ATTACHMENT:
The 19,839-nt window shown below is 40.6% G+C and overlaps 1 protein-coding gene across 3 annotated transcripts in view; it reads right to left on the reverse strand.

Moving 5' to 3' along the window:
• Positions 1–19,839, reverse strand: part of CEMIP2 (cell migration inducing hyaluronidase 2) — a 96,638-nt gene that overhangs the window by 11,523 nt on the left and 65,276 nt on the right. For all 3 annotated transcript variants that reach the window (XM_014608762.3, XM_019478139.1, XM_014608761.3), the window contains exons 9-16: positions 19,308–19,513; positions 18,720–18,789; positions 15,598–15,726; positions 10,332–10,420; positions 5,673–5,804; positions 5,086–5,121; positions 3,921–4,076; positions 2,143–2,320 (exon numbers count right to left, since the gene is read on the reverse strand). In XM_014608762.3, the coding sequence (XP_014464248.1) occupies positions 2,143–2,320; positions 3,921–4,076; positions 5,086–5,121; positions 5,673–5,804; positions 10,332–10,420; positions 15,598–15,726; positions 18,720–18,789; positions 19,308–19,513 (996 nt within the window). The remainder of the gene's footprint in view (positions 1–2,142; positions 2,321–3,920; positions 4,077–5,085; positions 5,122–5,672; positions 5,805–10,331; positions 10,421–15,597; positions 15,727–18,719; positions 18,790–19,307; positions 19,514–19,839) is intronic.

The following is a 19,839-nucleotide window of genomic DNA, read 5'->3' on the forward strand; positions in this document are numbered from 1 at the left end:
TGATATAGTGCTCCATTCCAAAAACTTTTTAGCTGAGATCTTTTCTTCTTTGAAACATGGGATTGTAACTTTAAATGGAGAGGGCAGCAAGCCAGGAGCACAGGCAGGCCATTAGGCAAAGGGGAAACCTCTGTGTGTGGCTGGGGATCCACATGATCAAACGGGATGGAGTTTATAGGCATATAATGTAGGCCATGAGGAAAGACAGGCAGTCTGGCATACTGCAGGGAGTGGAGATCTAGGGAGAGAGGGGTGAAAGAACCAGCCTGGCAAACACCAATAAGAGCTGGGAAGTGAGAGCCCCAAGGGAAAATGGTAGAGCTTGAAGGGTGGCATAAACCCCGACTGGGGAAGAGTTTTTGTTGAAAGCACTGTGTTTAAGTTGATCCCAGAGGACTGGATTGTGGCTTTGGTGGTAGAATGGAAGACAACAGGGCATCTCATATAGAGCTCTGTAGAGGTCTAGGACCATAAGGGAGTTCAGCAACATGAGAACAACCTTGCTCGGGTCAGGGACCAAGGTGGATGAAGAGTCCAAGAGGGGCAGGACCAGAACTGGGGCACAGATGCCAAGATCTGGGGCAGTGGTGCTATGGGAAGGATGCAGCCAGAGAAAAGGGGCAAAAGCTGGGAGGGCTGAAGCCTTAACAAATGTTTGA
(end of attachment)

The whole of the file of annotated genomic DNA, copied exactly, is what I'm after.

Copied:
The 19,839-nt window shown below is 40.6% G+C and overlaps 1 protein-coding gene across 3 annotated transcripts in view; it reads right to left on the reverse strand.

Moving 5' to 3' along the window:
• Positions 1–19,839, reverse strand: part of CEMIP2 (cell migration inducing hyaluronidase 2) — a 96,638-nt gene that overhangs the window by 11,523 nt on the left and 65,276 nt on the right. For all 3 annotated transcript variants that reach the window (XM_014608762.3, XM_019478139.1, XM_014608761.3), the window contains exons 9-16: positions 19,308–19,513; positions 18,720–18,789; positions 15,598–15,726; positions 10,332–10,420; positions 5,673–5,804; positions 5,086–5,121; positions 3,921–4,076; positions 2,143–2,320 (exon numbers count right to left, since the gene is read on the reverse strand). In XM_014608762.3, the coding sequence (XP_014464248.1) occupies positions 2,143–2,320; positions 3,921–4,076; positions 5,086–5,121; positions 5,673–5,804; positions 10,332–10,420; positions 15,598–15,726; positions 18,720–18,789; positions 19,308–19,513 (996 nt within the window). The remainder of the gene's footprint in view (positions 1–2,142; positions 2,321–3,920; positions 4,077–5,085; positions 5,122–5,672; positions 5,805–10,331; positions 10,421–15,597; positions 15,727–18,719; positions 18,790–19,307; positions 19,514–19,839) is intronic.

The following is a 19,839-nucleotide window of genomic DNA, read 5'->3' on the forward strand; positions in this document are numbered from 1 at the left end:
TGATATAGTGCTCCATTCCAAAAACTTTTTAGCTGAGATCTTTTCTTCTTTGAAACATGGGATTGTAACTTTAAATGGAGAGGGCAGCAAGCCAGGAGCACAGGCAGGCCATTAGGCAAAGGGGAAACCTCTGTGTGTGGCTGGGGATCCACATGATCAAACGGGATGGAGTTTATAGGCATATAATGTAGGCCATGAGGAAAGACAGGCAGTCTGGCATACTGCAGGGAGTGGAGATCTAGGGAGAGAGGGGTGAAAGAACCAGCCTGGCAAACACCAATAAGAGCTGGGAAGTGAGAGCCCCAAGGGAAAATGGTAGAGCTTGAAGGGTGGCATAAACCCCGACTGGGGAAGAGTTTTTGTTGAAAGCACTGTGTTTAAGTTGATCCCAGAGGACTGGATTGTGGCTTTGGTGGTAGAATGGAAGACAACAGGGCATCTCATATAGAGCTCTGTAGAGGTCTAGGACCATAAGGGAGTTCAGCAACATGAGAACAACCTTGCTCGGGTCAGGGACCAAGGTGGATGAAGAGTCCAAGAGGGGCAGGACCAGAACTGGGGCACAGATGCCAAGATCTGGGGCAGTGGTGCTATGGGAAGGATGCAGCCAGAGAAAAGGGGCAAAAGCTGGGAGGGCTGAAGCCTTAACAAATGTTTGA